Read Alouds: Here’s the perfect list of snow books to share with your kids on a snow day or when waiting for snow. They’re also great to use as writing prompts or other lessons, too.
Snow Books Your Kids Will Love
I love snow-themed stories. Most of them share a snuggle-up quality that makes for a great bedtime story and a great way to celebrate the winter months together. There are plenty of snow books to choose from, but these are my BEST EVER favorites to share:
Every kid will LOVE this one! Can you imagine being snowed in all night at school with your teachers? This is my all-time favorite snow book. It’s about this school of animals who, due to lack of preparation and communication from the principal, get snowed in at school and have to spend the night.
It’s such a cute story, and one that kids can easily imagine. Lots of fun!
Who doesn’t love Ezra Jack Keats?
I love the drawings of this one and the simplistic fun created throughout the story.
To me, it’s one every kid should experience over and over. And it’s also a Caldecott Winner (1963), so I’m not the only one.
There’s a certain quiet happiness captured within this story. And as a former writing teacher, I loved to share this one to demonstrate beautiful poetic text and style with my students.
If you’re looking for a read-aloud to model great writing and the movement between words and illustrations, this is a perfect one to share during the winter months or any other time of year.
Here’s one my third grade students always loved for a read-aloud. The story is about a teacher who finds herself stuck in her new fuchsia colored coat.
The story shares all sorts of fun thingamajig type words –Mr. Abel is the handy custodian and Mrs. Schott is the school nurse.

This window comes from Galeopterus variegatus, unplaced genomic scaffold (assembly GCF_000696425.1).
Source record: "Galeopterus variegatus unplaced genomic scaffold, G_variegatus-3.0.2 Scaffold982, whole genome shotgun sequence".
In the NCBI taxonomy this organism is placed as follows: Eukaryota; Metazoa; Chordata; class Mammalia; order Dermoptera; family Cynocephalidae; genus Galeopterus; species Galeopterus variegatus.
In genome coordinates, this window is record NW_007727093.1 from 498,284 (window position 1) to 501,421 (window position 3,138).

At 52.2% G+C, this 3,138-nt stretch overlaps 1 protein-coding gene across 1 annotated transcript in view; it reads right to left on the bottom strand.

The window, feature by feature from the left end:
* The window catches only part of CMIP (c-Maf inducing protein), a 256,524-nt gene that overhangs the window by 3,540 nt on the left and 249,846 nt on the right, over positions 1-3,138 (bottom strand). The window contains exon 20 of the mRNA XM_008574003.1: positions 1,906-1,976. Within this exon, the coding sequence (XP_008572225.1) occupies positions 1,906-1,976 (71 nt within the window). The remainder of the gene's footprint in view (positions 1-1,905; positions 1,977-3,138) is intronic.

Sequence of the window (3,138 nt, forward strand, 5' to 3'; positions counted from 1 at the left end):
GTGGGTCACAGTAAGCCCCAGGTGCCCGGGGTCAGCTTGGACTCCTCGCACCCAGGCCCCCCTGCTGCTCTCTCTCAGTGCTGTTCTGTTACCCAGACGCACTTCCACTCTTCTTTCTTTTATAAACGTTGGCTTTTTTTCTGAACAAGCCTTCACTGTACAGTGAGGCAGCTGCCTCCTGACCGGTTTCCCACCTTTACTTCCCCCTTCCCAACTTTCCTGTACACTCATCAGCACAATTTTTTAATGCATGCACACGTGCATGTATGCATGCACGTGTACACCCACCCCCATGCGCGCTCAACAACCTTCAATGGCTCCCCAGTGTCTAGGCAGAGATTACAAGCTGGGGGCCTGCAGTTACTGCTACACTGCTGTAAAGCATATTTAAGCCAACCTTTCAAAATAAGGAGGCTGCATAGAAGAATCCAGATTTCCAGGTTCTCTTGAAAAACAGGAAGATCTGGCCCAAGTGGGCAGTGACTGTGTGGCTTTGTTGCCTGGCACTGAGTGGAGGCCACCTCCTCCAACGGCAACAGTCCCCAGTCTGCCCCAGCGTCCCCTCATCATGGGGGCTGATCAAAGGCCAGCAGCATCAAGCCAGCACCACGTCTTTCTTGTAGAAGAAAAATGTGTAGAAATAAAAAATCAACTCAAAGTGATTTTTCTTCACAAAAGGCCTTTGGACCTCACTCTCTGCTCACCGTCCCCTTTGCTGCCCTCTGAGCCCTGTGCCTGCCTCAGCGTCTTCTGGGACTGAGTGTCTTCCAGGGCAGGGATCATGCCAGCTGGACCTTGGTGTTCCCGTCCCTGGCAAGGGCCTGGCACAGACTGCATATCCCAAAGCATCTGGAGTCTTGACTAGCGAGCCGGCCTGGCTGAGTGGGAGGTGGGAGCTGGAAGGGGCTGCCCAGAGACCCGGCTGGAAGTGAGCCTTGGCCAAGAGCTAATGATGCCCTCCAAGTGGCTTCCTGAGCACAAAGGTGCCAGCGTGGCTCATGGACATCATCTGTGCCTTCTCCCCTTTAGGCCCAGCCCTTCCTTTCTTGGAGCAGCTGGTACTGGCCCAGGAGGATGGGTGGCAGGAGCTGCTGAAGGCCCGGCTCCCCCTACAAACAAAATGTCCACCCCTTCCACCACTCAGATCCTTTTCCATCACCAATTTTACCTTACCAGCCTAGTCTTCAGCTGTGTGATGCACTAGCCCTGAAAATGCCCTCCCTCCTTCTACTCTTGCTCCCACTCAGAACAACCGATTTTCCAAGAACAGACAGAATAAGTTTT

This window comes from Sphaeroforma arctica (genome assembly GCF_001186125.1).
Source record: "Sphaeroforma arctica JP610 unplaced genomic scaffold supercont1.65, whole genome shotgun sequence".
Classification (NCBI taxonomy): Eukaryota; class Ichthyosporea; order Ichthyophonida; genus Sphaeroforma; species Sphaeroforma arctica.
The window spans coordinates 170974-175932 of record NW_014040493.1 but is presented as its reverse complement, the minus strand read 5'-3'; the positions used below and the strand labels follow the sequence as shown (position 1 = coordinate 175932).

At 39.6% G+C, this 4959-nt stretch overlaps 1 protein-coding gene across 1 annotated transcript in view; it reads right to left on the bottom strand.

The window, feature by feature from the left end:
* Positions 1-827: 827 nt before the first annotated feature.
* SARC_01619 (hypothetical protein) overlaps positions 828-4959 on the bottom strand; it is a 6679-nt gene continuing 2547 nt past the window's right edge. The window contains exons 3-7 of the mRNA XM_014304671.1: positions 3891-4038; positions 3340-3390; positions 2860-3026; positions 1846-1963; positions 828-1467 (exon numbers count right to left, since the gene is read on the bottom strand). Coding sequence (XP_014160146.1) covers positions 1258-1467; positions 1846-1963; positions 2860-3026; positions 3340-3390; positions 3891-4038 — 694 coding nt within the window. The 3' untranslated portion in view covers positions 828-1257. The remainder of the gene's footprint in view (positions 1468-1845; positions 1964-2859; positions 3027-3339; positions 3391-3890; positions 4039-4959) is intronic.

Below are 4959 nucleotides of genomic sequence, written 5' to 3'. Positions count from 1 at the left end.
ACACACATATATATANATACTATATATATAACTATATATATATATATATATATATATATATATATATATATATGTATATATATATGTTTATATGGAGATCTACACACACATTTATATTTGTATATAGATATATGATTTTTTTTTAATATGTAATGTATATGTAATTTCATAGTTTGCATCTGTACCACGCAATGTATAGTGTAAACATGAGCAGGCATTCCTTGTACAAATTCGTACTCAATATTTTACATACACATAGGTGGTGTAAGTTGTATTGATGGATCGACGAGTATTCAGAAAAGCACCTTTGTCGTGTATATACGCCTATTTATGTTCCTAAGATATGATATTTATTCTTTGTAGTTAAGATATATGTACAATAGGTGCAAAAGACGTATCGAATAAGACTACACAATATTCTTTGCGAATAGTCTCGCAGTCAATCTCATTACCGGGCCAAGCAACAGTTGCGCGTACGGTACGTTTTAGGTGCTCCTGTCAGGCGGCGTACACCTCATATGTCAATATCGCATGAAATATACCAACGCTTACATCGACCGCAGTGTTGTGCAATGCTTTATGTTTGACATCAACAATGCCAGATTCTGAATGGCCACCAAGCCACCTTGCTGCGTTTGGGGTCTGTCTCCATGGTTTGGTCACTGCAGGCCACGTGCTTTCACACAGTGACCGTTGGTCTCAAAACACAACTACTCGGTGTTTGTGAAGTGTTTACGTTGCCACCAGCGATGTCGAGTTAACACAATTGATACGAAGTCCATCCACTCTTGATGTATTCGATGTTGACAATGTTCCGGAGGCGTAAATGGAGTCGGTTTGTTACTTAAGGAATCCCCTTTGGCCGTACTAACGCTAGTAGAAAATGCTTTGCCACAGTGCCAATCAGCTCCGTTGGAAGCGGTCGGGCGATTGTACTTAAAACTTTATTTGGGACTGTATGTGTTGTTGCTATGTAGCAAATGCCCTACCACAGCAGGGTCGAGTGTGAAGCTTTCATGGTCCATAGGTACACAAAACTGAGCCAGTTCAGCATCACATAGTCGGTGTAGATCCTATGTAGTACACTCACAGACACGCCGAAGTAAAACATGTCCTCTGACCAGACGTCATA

It’s full of funny sounds that’s perfect for a read-aloud and great for a fun lesson on vocabulary exploration and word building, too.
I’m smiling as a I flip back through the pages of this one. It’s one of those stories everyone loves that’s filled with plenty of imagination and creativity.
This one would be a great springboard for a creative writing activity where kids could then imagine their own night with the snowmen or even toys or other objects. Again, lots of fun!
This is an old one, but it’s one of the best read-alouds I’ve ever found to teach the water cycle.
Instead of the normal rain story, Bob is a snowman who decides he needs a vacation down south. Unfortunately, the heat isn’t such a great idea for a snowman and he melts, evaporates, condenses, and then snows again.
Who doesn’t love this series?
I love the familiar rhythm of this one that’s great for a read-aloud. It’s also another super easy way to spring the kids into writing ideas. They could easily use the same story pattern to create their own.
Robert Munsch makes us all laugh and this is one of his all-time classics.
It’s just a fun one to exaggerate the idea of bundling up for winter, a mom’s worries over her kid in the cold, and one kid who doesn’t want to be confined to a brown snowsuit when going outside to play.
I’m absolutely in love with Geraldine. This book is an adorable story about Geraldine who anxiously waits for her snow day. It’s a simple one with wonderful illustrations that everyone will love.
This isn’t a read-aloud, but it’s a great addition to any classroom or just a fun activity for days when it’s just too cold or wet to go outside.
The snowflake patterns are pretty easy to follow, so kids can look at the pattern and cut their way to a fun snowflake display.
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